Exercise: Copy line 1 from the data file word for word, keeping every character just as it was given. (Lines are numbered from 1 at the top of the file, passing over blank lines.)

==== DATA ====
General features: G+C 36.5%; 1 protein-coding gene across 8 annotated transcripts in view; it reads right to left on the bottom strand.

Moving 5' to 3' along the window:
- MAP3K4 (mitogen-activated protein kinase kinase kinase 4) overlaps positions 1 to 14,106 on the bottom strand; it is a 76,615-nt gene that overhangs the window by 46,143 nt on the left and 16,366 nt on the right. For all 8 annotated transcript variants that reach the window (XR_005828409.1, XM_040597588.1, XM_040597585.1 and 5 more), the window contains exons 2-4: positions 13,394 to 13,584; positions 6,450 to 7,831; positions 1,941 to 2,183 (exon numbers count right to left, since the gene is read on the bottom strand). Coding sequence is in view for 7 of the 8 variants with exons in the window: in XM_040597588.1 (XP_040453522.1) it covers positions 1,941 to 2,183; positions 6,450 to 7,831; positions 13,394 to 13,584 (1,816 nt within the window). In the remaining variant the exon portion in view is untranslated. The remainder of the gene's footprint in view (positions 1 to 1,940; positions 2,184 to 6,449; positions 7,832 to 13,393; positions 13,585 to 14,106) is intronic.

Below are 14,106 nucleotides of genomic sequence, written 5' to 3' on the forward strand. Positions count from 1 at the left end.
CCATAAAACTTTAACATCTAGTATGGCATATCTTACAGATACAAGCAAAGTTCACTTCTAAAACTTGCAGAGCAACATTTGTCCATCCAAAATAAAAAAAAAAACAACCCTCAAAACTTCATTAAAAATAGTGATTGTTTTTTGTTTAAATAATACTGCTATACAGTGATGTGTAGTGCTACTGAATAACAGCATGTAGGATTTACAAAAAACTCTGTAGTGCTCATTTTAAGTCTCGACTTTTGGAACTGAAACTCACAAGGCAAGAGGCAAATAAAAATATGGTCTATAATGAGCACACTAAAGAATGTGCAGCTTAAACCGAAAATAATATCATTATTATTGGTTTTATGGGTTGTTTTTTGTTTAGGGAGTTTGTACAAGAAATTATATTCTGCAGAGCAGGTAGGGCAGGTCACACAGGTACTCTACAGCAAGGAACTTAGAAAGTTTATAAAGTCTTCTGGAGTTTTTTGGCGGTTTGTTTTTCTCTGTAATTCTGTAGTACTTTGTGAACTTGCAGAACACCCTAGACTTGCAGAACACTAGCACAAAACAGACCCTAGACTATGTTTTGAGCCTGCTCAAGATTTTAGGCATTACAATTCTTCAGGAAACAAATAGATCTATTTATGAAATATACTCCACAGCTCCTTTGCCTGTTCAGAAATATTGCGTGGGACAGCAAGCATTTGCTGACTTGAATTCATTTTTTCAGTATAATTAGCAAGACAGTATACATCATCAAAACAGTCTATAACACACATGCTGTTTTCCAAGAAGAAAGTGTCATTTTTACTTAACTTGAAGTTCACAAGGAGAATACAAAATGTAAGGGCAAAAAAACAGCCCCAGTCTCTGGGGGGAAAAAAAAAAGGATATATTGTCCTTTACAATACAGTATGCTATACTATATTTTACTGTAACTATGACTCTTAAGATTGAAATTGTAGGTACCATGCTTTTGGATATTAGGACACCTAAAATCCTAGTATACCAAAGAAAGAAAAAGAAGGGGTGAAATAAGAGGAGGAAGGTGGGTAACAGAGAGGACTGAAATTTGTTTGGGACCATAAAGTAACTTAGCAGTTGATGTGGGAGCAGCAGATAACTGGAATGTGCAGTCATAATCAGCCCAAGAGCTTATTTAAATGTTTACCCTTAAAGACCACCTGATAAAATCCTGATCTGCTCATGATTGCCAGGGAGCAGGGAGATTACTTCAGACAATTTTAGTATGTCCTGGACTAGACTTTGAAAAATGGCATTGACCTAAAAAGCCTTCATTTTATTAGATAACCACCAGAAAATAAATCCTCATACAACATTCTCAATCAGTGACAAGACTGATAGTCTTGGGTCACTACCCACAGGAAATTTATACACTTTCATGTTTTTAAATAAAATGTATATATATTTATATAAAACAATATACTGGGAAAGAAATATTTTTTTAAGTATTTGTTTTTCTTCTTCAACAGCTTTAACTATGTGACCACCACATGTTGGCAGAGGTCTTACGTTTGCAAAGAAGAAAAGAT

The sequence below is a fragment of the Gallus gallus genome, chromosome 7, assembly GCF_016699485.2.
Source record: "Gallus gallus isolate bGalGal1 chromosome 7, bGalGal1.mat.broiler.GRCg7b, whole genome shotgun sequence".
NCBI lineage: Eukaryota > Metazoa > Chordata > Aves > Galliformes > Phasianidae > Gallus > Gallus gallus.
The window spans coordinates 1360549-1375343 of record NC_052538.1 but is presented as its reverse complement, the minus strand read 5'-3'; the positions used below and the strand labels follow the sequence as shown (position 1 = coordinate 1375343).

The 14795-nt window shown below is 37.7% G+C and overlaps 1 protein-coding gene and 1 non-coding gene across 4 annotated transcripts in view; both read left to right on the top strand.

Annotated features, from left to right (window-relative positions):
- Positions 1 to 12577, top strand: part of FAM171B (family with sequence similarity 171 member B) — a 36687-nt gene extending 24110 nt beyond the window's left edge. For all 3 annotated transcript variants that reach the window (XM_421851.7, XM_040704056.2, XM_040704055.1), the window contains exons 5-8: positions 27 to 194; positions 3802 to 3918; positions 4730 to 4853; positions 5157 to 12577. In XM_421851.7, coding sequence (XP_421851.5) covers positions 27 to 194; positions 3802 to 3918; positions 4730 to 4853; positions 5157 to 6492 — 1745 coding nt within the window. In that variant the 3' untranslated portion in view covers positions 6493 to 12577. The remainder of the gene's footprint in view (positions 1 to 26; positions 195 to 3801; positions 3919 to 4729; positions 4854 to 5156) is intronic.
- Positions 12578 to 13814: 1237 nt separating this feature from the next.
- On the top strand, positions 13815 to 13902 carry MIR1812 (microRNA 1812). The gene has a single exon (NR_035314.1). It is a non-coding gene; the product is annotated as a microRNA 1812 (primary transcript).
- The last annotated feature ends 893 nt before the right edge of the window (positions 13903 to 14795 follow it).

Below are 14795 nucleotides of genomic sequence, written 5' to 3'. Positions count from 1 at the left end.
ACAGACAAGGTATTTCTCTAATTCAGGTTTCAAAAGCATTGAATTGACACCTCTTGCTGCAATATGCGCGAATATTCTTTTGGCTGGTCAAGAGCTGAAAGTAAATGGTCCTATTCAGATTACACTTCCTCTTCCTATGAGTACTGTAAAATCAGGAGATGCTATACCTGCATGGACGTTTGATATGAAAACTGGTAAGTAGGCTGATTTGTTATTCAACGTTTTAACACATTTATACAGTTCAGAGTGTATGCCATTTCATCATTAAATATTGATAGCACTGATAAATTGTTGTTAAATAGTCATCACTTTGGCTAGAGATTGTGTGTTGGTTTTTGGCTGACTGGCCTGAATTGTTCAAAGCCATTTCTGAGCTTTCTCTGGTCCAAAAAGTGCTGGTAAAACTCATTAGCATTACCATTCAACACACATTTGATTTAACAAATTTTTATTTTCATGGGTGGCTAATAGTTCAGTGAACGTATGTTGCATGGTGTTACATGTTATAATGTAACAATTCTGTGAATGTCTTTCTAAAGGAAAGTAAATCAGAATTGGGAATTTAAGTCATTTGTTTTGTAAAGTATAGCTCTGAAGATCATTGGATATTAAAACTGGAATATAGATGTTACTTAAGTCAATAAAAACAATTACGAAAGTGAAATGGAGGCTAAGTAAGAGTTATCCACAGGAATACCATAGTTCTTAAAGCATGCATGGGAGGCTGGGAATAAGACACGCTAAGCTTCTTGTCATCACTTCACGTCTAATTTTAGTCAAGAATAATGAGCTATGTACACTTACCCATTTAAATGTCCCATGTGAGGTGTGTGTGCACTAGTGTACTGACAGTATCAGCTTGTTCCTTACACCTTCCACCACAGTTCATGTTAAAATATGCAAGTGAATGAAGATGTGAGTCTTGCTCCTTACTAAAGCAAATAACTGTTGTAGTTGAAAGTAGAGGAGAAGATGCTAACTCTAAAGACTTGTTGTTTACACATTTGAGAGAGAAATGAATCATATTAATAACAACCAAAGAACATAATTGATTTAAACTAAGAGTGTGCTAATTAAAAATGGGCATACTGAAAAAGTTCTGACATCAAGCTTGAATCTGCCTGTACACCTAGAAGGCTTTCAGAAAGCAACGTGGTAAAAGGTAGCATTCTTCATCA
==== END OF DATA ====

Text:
General features: G+C 36.5%; 1 protein-coding gene across 8 annotated transcripts in view; it reads right to left on the bottom strand.